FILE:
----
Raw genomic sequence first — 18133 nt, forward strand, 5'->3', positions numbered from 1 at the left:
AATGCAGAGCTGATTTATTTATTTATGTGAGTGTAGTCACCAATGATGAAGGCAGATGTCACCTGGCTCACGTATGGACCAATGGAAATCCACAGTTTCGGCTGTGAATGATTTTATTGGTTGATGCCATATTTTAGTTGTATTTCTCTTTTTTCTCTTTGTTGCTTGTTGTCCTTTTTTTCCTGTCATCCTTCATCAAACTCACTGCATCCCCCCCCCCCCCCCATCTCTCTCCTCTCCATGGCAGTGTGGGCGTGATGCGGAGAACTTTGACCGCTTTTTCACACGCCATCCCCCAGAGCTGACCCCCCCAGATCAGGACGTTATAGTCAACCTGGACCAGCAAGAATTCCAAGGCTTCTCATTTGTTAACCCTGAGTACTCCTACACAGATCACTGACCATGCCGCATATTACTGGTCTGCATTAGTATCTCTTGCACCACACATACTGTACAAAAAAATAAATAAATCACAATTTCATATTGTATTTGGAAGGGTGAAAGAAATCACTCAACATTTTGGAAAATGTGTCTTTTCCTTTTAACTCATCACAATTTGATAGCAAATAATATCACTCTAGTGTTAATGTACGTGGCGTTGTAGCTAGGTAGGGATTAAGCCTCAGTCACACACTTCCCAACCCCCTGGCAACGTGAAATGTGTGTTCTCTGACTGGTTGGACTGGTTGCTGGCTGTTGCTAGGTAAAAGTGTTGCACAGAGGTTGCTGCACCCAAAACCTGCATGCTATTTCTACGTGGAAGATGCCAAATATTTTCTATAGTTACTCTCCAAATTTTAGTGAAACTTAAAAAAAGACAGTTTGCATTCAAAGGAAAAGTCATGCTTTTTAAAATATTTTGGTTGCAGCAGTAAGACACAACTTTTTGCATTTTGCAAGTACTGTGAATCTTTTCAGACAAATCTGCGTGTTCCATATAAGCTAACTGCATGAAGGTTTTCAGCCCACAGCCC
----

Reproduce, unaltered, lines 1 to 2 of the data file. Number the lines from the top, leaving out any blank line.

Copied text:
Raw genomic sequence first — 18133 nt, forward strand, 5'->3', positions numbered from 1 at the left:
AATGCAGAGCTGATTTATTTATTTATGTGAGTGTAGTCACCAATGATGAAGGCAGATGTCACCTGGCTCACGTATGGACCAATGGAAATCCACAGTTTCGGCTGTGAATGATTTTATTGGTTGATGCCATATTTTAGTTGTATTTCTCTTTTTTCTCTTTGTTGCTTGTTGTCCTTTTTTTCCTGTCATCCTTCATCAAACTCACTGCATCCCCCCCCCCCCCCCATCTCTCTCCTCTCCATGGCAGTGTGGGCGTGATGCGGAGAACTTTGACCGCTTTTTCACACGCCATCCCCCAGAGCTGACCCCCCCAGATCAGGACGTTATAGTCAACCTGGACCAGCAAGAATTCCAAGGCTTCTCATTTGTTAACCCTGAGTACTCCTACACAGATCACTGACCATGCCGCATATTACTGGTCTGCATTAGTATCTCTTGCACCACACATACTGTACAAAAAAATAAATAAATCACAATTTCATATTGTATTTGGAAGGGTGAAAGAAATCACTCAACATTTTGGAAAATGTGTCTTTTCCTTTTAACTCATCACAATTTGATAGCAAATAATATCACTCTAGTGTTAATGTACGTGGCGTTGTAGCTAGGTAGGGATTAAGCCTCAGTCACACACTTCCCAACCCCCTGGCAACGTGAAATGTGTGTTCTCTGACTGGTTGGACTGGTTGCTGGCTGTTGCTAGGTAAAAGTGTTGCACAGAGGTTGCTGCACCCAAAACCTGCATGCTATTTCTACGTGGAAGATGCCAAATATTTTCTATAGTTACTCTCCAAATTTTAGTGAAACTTAAAAAAAGACAGTTTGCATTCAAAGGAAAAGTCATGCTTTTTAAAATATTTTGGTTGCAGCAGTAAGACACAACTTTTTGCATTTTGCAAGTACTGTGAATCTTTTCAGACAAATCTGCGTGTTCCATATAAGCTAACTGCATGAAGGTTTTCAGCCCACAGCCC